In a New York Times column today, William Cohan, a writer and former investment banker, warned of impending disaster if the Federal Reserve Board does not quickly move away from its low interest rate policy. Cohan tells readers:
“But many people wonder if Jerome Powell, the chairman of the Fed, has reckoned with the power of the easy-money monster the central bank spawned all those years ago. They worry that Mr. Powell has helped inflate bubbles in housing, lumber, copper, Bitcoin and stocks, bonds and other assets. The evidence is mounting: The Consumer Price Index, a gauge of inflation, rose 5 percent in May from a severely depressed number a year earlier — the fastest rate in nearly 13 years. And that’s just one worrisome indicator.”
The piece goes on to warn of all the horrible things to come if Powell does not soon start to raise interest rates. The basic story is that we have bubbles in many markets that will collapse, costing investors in these bubbles hundreds of billions, or even trillions, of dollars. [It is worth noting that lumber prices have been plummeting in the last few weeks.]
If this sounds familiar, that might be because Mr. Cohan had a very similar column in the NYT a couple of years ago. In August of 2019, Cohan warned that “only the Fed can save us now,” and urged Fed Chair Jerome Powell to stand up to Trump and raise interest rates. The piece begins:
“Here’s the moment I realized the next financial crisis is inevitable.”
We find out that this was the moment when he realized when he was listening to a speech where Powell indicated that he had no plans to raise interest rates.
Later Cohan explains:
“But although a sense of euphoria spread through the room, as well as through debt and equity markets, I was overcome by a sense of dread. A decade of historically low interest rates has begun to warp our economy. As we learned to our collective horror during the 2008 financial crisis, a period of sustained low interest rates forces investors on a desperate search for higher yields, inflating asset prices and the risks of owning loans and debt of all kinds.”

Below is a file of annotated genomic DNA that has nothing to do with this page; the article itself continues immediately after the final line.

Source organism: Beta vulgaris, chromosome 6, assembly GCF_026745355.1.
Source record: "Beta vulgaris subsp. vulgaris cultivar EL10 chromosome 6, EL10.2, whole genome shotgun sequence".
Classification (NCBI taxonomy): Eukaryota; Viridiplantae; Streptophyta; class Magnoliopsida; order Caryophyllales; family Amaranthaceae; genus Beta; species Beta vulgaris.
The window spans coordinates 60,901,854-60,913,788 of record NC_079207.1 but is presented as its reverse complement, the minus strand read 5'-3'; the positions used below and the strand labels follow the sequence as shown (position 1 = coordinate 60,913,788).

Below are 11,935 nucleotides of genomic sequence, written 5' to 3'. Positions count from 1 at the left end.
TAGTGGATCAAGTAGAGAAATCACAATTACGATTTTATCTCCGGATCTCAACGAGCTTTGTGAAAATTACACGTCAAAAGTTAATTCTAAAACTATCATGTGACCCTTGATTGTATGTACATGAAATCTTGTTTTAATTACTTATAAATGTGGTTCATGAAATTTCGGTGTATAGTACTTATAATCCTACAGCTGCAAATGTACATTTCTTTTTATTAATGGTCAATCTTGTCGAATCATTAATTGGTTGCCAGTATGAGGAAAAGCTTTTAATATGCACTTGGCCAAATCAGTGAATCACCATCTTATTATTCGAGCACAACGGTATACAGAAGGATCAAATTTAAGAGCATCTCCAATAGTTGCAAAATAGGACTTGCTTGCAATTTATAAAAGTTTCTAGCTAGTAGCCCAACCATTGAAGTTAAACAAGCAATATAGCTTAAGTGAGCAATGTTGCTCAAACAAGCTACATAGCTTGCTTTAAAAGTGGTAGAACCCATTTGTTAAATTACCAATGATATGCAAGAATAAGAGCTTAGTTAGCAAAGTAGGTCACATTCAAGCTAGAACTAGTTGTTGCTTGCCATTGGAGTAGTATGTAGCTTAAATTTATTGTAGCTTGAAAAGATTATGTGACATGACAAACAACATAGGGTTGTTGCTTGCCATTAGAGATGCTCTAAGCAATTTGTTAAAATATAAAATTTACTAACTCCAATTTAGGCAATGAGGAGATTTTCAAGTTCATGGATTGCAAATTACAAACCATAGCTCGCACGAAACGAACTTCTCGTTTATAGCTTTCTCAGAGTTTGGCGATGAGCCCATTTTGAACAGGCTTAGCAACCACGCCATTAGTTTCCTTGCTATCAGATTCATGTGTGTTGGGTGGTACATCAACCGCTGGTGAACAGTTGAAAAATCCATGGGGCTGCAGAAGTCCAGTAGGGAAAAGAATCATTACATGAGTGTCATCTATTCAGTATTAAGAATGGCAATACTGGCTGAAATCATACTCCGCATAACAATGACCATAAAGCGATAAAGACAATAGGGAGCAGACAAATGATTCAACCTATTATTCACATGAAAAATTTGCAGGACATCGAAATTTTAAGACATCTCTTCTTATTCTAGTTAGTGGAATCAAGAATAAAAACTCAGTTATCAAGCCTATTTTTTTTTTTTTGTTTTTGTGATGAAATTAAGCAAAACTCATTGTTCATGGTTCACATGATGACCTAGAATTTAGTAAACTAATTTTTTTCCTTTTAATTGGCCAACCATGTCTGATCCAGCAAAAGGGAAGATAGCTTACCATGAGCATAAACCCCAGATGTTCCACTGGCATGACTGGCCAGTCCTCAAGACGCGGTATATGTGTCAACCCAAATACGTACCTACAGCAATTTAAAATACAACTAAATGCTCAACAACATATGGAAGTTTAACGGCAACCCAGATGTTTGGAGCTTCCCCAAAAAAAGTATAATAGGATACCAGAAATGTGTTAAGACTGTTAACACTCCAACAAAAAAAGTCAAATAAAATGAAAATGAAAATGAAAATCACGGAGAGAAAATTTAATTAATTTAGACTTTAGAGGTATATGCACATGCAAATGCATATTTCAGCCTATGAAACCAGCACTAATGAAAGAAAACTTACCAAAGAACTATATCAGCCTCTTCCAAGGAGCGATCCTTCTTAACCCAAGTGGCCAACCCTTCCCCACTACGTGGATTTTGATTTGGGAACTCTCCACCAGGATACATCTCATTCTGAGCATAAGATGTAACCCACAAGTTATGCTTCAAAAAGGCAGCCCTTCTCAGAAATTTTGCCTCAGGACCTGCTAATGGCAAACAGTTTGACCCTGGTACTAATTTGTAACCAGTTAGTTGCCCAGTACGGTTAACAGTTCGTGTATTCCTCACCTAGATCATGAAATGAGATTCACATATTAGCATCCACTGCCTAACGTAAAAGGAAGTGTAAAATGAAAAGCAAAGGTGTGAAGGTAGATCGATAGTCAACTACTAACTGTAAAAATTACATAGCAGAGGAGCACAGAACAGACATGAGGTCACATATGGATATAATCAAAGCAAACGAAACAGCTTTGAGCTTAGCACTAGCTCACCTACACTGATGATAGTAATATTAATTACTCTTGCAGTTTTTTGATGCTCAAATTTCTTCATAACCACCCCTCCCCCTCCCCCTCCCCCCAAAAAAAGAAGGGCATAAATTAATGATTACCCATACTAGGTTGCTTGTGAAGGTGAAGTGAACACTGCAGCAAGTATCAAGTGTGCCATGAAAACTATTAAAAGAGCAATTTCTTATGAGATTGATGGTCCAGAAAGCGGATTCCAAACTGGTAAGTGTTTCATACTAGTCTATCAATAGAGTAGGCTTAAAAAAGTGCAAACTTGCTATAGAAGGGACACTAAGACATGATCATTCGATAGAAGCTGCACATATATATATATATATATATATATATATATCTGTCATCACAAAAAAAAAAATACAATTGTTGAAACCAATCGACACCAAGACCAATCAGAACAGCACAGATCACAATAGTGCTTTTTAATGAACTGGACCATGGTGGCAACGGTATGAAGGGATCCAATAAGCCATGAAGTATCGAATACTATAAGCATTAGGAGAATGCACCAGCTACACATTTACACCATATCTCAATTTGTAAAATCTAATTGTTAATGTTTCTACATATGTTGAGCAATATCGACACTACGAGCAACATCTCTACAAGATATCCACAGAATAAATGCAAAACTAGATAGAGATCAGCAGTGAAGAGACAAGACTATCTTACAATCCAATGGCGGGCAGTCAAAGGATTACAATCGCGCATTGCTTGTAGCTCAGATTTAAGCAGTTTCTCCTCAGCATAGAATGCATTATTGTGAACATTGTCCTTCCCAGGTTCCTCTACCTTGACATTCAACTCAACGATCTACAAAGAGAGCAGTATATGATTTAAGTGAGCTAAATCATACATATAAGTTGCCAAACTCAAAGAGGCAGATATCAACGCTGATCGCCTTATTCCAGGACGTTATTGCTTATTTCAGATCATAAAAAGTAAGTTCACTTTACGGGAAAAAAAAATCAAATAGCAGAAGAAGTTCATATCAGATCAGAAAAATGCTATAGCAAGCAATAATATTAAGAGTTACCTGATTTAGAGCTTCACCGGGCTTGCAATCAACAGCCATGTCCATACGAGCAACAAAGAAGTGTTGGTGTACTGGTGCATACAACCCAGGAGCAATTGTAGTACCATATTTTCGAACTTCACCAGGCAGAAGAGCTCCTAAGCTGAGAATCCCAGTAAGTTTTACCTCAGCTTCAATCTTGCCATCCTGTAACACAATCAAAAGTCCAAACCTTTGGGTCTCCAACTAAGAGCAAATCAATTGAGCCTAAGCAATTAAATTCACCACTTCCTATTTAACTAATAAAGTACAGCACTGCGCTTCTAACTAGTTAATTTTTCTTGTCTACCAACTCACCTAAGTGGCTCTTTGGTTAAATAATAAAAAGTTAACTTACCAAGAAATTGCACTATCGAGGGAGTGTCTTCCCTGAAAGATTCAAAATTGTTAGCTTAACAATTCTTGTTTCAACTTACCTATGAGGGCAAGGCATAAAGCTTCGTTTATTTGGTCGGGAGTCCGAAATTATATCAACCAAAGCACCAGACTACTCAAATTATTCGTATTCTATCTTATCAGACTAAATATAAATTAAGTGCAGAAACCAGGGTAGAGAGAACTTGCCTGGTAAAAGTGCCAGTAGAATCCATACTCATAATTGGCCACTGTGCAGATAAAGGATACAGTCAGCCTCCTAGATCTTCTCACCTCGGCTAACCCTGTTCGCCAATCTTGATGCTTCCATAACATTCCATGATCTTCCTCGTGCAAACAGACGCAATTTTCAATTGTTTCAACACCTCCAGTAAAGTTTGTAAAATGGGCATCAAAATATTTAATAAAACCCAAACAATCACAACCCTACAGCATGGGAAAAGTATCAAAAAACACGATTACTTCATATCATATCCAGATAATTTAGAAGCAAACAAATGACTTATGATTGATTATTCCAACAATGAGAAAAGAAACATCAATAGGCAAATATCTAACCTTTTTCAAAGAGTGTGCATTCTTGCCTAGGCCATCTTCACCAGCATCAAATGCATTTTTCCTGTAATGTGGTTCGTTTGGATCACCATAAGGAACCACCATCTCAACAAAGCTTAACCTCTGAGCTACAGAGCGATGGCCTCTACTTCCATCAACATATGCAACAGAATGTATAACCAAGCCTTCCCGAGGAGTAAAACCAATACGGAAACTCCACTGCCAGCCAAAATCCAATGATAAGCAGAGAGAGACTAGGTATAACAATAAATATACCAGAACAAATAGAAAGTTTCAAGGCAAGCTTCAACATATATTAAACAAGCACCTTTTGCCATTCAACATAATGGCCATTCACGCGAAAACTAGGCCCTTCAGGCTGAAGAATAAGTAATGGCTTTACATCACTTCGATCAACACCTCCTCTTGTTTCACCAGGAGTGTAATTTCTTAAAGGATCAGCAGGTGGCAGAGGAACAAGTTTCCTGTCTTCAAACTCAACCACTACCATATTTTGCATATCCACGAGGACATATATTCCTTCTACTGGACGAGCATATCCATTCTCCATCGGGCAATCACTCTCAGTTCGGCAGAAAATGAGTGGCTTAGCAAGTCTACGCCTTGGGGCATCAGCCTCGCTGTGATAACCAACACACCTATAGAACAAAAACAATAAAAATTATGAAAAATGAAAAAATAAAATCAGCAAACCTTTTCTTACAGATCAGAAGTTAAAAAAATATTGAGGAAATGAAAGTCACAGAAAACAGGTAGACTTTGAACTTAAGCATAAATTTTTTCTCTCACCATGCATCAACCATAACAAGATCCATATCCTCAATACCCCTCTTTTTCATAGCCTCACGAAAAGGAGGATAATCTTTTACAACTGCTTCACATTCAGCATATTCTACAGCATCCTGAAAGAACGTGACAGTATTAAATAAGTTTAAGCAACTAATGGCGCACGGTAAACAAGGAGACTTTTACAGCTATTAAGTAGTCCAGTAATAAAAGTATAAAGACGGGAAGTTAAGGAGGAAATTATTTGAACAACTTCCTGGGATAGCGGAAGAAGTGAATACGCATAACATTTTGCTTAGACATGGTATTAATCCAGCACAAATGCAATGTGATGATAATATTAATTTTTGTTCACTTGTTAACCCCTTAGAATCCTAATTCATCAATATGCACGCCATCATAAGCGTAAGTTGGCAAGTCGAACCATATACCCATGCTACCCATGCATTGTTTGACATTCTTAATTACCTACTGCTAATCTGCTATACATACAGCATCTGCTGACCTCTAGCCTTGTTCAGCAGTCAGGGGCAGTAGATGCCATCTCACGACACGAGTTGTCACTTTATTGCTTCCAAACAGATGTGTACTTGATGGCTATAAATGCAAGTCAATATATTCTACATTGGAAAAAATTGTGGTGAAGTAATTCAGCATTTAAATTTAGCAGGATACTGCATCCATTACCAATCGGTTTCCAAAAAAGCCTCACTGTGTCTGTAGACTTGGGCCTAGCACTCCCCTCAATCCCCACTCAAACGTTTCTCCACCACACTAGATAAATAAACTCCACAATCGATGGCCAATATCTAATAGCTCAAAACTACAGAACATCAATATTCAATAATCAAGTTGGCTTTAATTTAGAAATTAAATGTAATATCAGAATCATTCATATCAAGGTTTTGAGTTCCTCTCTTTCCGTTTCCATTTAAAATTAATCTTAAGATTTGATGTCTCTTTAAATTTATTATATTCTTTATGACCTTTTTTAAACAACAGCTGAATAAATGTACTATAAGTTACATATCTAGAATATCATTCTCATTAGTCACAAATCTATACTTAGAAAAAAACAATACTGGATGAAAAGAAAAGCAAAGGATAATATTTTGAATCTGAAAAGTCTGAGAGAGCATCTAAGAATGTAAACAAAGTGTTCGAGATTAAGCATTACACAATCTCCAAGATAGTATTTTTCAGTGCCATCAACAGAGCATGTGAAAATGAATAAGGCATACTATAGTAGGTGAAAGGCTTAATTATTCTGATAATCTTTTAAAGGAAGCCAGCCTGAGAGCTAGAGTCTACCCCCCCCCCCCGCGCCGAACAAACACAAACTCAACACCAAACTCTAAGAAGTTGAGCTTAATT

To be clear, there are undoubtedly many bubbles in the U.S. economy right now. Bitcoin is the most obvious example, but we also have the proliferation of non-fungible tokens, as well as many stock prices that bear no relationship to plausible estimates of future earnings.
But none of this sets the stage for a 2008-09 disaster. In the years leading up to the Great Recession the housing bubble was driving the economy. This was easy to see for anyone who bothered to look at the GDP data the Commerce Department publishes every quarter. Residential construction had increased from its normal rate, which is around 3.5 percent of GDP, to a peak of 6.8 percent of GDP. Similarly, soaring house prices led to a consumption boom, as people spent based on the bubble created equity in their home.
When the bubble collapsed, and housing construction fell to less than 2.0 percent of GDP due to overbuilding during the bubble. There was nothing to replace the loss of 4.8 percentage points of GDP of annual demand (more than $1 trillion in today’s economy). Similarly, the bubble driven consumption boom collapsed, costing us another 3-4 percentage points in demand.
This was the story of the Great Recession. The financial crisis was just the market working its magic on the banks and other financial institutions that had been reckless in issuing and marketing loans.
If we were to see a similar collapse in asset prices today it would have no comparable impact on the real economy. If the roughly $1 trillion market capitalization in the digital currency market went to zero tomorrow, how would that affect the real economy? Some Bitcoin millionaires and billionaires would be very unhappy, but so what? There would be no economy-wide plunge in consumption. The same is true with asset prices in other markets.
Could this tank some banks that made bad loans? Sure, that’s what markets are for. Companies that are not competent are supposed to go out of business. The idea that this will create some financial crisis where we can’t undertake normal business transactions has zero foundation in reality.
In short, Mr. Cohan’s piece is just irresponsible fearmongering. There apparently is a big market for this stuff, but this is little reason to take it seriously.
This column first appeared on Dean Baker’s Beat the Press blog.